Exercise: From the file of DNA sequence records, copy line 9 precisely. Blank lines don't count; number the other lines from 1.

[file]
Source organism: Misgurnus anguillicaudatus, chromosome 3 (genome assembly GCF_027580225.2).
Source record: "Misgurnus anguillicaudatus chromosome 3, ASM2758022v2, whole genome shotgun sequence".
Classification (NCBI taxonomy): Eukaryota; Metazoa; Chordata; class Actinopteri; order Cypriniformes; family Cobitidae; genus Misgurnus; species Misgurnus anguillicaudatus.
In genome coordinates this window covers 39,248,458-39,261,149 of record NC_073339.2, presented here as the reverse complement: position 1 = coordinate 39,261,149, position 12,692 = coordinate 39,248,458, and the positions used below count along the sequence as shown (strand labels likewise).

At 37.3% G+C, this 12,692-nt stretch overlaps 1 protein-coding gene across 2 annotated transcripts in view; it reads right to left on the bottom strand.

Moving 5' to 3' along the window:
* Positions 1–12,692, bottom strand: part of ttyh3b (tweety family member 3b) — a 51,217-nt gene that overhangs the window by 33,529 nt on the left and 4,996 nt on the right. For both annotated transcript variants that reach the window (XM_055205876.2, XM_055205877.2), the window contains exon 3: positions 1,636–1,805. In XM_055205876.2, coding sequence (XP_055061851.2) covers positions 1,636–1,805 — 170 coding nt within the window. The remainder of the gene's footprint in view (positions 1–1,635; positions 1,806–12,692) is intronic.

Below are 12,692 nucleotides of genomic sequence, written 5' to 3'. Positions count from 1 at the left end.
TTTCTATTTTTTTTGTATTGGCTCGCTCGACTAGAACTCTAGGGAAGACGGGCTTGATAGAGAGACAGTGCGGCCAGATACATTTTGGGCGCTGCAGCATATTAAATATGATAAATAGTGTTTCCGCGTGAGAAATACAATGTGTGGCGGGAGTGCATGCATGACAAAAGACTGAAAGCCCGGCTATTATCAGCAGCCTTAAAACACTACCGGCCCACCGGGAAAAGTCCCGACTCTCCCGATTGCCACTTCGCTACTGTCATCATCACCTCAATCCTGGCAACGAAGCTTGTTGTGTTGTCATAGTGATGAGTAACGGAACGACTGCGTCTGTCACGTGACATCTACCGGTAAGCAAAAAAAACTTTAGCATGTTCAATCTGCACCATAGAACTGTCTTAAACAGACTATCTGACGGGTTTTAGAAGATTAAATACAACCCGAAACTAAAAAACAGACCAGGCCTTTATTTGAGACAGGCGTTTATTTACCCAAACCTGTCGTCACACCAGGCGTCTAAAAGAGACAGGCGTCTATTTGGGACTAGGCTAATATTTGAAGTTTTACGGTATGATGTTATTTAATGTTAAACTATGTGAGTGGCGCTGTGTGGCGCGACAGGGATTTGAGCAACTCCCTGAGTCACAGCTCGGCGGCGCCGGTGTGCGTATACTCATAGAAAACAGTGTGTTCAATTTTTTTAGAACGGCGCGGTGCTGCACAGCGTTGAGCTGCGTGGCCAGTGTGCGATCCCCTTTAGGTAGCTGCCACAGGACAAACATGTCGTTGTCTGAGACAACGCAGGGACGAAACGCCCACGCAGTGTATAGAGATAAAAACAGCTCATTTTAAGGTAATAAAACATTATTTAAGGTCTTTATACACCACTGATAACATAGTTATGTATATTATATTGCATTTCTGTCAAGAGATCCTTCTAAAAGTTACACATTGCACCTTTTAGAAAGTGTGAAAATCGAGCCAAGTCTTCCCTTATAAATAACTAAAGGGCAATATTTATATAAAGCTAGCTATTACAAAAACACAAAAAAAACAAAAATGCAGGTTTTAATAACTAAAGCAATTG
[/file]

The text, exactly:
TTTCTATTTTTTTTGTATTGGCTCGCTCGACTAGAACTCTAGGGAAGACGGGCTTGATAGAGAGACAGTGCGGCCAGATACATTTTGGGCGCTGCAGCATATTAAATATGATAAATAGTGTTTCCGCGTGAGAAATACAATGTGTGGCGGGAGTGCATGCATGACAAAAGACTGAAAGCCCGGCTATTATCAGCAGCCTTAAAACACTACCGGCCCACCGGGAAAAGTCCCGACTCTCCCGATTGCCACTTCGCTACTGTCATCATCACCTCAATCCTGGCAACGAAGCTTGTTGTGTTGTCATAGTGATGAGTAACGGAACGACTGCGTCTGTCACGTGACATCTACCGGTAAGCAAAAAAAACTTTAGCATGTTCAATCTGCACCATAGAACTGTCTTAAACAGACTATCTGACGGGTTTTAGAAGATTAAATACAACCCGAAACTAAAAAACAGACCAGGCCTTTATTTGAGACAGGCGTTTATTTACCCAAACCTGTCGTCACACCAGGCGTCTAAAAGAGACAGGCGTCTATTTGGGACTAGGCTAATATTTGAAGTTTTACGGTATGATGTTATTTAATGTTAAACTATGTGAGTGGCGCTGTGTGGCGCGACAGGGATTTGAGCAACTCCCTGAGTCACAGCTCGGCGGCGCCGGTGTGCGTATACTCATAGAAAACAGTGTGTTCAATTTTTTTAGAACGGCGCGGTGCTGCACAGCGTTGAGCTGCGTGGCCAGTGTGCGATCCCCTTTAGGTAGCTGCCACAGGACAAACATGTCGTTGTCTGAGACAACGCAGGGACGAAACGCCCACGCAGTGTATAGAGATAAAAACAGCTCATTTTAAGGTAATAAAACATTATTTAAGGTCTTTATACACCACTGATAACATAGTTATGTATATTATATTGCATTTCTGTCAAGAGATCCTTCTAAAAGTTACACATTGCACCTTTTAGAAAGTGTGAAAATCGAGCCAAGTCTTCCCTTATAAATAACTAAAGGGCAATATTTATATAAAGCTAGCTATTACAAAAACACAAAAAAAACAAAAATGCAGGTTTTAATAACTAAAGCAATTG